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Seven Marketing Mistakes That Can Kill Your Business

Over the years, I have noticed seven mistakes that come up again and again in marketing messages used by a wide spectrum of businesses and non-profits. Any one of these mistakes can harm or even kill your organization, but a lot of people make more than one of these mistakes. Here they are:

Mistake #1: Knowing all the answers…instead of doing some research.

“Everyone knows us.” “I watch that TV show so we should advertise on that show.” “People know we have the best prices and best service.” When you think you know the all the answers, you cannot learn a thing. And you’re on your way to killing your business.

Yet what your prospective customers know and don’t know about you…what they watch on TV… what they like and don’t like…all of this and more is information that is available with a little research. Much of this research has already been done and is available with a little effort if you know where to find it. The rest can be obtained with surveys, interviews or other customer engagement efforts such as focus groups and social media.

Mistake #2: Creating a better mousetrap…and thinking you’ve created desire.

Developing a better product, service or offer doesn’t guarantee success. A lot of business owners are resentful that customers continue to buy what they consider to be “inferior” products or services. But they have failed to build awareness or desire about their products. They mistakenly think “word of mouth” should be enough marketing for a better product.

But where would Apple’s innovations like the iPod, iPad and iPhone be without advertising, promotional and PR efforts directed by Steve Jobs? Who would have heard about them? Innovation without communication is a recipe for commercial failure.

Mistake #3: Spraying… saying nothing by saying everything.

You can avoid this mistake by saying one thing with one ad — that is, limiting yourself to one message in each ad. I always equate it to the old trick of a “mystic” lying down on a bed of nails. He is able to do that and remain unharmed because there are so many nails close together that none of them penetrates.

The same is true with ads that have dozens of points and tons of information — they don’t get through. Use one nail…or one message…and watch it penetrate.

Mistake #4: Forgetting that no one cares how great you are…prospects care how great you’ll make them.

Quit patting yourself on the back and start patting customers on the back. Do you want praise or revenue? Pump up the customer instead. Help improve the customer’s life. Make it easier, more comfortable, happier, richer or more secure.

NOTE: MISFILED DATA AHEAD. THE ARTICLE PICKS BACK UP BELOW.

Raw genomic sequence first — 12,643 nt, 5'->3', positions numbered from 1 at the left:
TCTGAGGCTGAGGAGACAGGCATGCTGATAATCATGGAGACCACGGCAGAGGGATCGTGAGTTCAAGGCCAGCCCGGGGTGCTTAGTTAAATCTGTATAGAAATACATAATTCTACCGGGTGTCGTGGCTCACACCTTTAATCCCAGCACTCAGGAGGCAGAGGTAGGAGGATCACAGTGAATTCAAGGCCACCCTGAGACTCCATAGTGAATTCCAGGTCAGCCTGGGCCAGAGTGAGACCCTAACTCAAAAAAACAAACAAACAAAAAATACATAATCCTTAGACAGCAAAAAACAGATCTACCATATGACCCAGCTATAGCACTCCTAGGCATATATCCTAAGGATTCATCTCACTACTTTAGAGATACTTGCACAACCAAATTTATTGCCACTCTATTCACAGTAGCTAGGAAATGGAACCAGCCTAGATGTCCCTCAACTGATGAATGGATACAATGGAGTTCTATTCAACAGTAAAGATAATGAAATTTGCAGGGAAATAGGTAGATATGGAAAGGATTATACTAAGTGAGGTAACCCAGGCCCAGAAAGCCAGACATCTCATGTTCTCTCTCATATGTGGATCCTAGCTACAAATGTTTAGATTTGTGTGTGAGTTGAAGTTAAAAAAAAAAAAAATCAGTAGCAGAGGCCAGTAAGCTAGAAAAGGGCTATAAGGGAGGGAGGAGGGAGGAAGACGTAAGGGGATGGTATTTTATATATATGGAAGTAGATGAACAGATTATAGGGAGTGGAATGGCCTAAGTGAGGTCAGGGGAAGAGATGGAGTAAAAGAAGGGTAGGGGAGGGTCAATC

Mistake #5: Being “creative” instead of effective.

Remember the primary purpose for being “creative” in advertising is to break through, drive home a message and move people to action. Beyond that, you’re just using marketing dollars to compensate for your lost dream to make movies or star on Broadway. Crazy and amateurish efforts at being creative in ads often miss an opportunity to connect with a customer’s needs and make a sale.

Mistake #6: Changing your message too often.

It’s a fact that you’ll get tired of your logo, motto and ads much quicker than the market will. But prospects tend to focus and pay attention to your marketing when they’re in need of your product or service category. Why pull your best message out of the marketplace — unless everyone in the market area is already a customer?

Mistake #7: Failing to simplify…being hard to understand, difficult to buy.

Many manufacturers make this mistake. Our business-to-business clients know we stress focusing on key benefits, then pushing prospects to the next step. That is, letting them drill down to the next level as they go while offering all along the way to provide a quote or give them more information. Spend more time making it easy to respond, and you’ll be rewarded with more frequent and more qualified responses.

Avoid the mistakes and thrive… or make them and R.I.P.

About The Author

  • Author | George Farris
George Farris is CEO and Senior Brand Coach at Farris Marketing. Connect with George on LinkedIn using the icons above.

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